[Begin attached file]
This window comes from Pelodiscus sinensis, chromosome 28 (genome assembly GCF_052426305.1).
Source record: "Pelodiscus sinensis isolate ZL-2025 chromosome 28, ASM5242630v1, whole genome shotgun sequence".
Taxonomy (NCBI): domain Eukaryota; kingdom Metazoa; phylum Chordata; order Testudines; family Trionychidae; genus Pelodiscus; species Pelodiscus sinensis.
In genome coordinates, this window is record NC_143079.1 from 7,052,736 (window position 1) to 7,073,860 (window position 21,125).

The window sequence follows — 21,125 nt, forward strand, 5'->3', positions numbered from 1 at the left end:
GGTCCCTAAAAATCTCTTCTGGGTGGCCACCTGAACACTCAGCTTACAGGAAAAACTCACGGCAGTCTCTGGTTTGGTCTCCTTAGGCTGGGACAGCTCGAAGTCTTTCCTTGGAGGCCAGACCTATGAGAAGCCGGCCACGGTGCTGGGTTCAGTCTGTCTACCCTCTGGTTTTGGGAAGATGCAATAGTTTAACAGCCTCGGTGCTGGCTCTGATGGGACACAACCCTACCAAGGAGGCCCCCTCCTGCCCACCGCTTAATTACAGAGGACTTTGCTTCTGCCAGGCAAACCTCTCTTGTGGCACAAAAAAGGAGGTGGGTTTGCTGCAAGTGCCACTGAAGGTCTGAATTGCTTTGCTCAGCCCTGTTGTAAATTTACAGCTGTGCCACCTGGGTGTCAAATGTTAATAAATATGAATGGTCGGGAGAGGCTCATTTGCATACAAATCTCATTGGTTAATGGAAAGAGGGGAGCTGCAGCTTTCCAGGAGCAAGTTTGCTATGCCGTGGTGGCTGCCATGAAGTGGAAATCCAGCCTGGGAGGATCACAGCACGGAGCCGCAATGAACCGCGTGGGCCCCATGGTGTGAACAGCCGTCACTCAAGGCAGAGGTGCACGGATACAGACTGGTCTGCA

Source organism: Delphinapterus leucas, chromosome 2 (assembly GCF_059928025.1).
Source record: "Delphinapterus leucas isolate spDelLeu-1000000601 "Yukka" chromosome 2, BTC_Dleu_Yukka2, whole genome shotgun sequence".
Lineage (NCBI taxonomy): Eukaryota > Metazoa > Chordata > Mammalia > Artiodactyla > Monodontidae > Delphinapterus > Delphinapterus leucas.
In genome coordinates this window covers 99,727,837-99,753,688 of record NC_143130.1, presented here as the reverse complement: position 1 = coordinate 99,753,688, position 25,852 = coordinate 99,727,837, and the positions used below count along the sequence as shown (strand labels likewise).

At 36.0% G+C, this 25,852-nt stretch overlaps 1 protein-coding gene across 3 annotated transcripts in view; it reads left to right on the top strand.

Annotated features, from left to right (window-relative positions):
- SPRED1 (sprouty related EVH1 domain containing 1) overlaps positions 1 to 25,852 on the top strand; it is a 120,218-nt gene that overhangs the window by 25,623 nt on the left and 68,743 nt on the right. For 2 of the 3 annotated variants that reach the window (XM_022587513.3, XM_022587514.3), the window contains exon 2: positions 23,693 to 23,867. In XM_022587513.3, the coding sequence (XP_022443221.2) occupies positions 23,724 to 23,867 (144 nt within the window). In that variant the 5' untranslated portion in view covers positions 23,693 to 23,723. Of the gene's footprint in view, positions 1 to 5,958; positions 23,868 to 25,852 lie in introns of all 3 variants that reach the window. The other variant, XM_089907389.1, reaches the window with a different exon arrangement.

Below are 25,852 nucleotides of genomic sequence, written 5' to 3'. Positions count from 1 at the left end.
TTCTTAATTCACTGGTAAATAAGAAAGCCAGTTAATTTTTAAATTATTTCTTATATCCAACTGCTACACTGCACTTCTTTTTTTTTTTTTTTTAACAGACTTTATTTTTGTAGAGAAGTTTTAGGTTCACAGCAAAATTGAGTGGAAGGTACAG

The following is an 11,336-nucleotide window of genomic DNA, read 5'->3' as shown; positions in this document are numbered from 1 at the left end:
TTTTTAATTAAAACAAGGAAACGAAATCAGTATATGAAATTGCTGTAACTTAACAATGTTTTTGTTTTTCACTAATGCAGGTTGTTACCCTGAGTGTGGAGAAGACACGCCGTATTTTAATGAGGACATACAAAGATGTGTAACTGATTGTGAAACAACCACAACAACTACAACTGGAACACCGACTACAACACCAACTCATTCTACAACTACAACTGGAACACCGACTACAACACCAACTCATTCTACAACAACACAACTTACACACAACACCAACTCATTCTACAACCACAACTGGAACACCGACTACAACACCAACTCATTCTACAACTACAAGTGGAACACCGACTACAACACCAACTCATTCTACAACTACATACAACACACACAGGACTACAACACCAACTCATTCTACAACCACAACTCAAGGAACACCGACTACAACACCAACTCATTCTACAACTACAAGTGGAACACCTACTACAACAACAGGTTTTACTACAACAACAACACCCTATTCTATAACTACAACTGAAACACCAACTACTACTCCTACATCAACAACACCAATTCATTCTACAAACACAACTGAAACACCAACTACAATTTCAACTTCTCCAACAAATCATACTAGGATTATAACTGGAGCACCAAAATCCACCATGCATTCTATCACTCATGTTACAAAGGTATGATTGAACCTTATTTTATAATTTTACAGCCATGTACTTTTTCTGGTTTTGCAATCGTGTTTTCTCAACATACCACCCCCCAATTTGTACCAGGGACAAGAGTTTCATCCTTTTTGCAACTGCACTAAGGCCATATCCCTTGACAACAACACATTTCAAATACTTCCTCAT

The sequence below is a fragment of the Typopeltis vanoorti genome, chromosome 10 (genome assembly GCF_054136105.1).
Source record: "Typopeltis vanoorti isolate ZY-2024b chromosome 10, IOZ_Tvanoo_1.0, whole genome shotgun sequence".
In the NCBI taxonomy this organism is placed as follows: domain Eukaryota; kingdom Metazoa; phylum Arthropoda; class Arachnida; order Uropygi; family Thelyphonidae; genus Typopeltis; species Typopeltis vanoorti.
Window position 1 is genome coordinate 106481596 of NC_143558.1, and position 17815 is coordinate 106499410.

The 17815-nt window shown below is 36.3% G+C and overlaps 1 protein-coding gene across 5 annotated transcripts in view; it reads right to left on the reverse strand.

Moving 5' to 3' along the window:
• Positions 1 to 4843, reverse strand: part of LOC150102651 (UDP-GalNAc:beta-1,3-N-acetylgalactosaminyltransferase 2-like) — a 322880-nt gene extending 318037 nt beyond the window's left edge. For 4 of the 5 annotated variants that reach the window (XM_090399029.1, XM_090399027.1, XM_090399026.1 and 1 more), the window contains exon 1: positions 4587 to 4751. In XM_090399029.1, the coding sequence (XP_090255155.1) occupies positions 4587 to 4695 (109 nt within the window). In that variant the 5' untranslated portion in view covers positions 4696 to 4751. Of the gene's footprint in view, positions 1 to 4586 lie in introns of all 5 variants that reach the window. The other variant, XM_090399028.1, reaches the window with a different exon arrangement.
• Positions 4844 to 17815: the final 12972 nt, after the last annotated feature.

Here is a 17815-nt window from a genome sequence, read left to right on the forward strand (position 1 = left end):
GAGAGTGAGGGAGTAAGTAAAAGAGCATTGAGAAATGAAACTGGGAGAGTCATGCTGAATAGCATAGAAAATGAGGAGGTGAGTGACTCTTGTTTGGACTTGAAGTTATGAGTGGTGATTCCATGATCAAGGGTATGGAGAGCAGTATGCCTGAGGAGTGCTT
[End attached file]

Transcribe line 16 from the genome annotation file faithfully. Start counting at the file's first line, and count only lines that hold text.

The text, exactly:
The following is an 11,336-nucleotide window of genomic DNA, read 5'->3' as shown; positions in this document are numbered from 1 at the left end: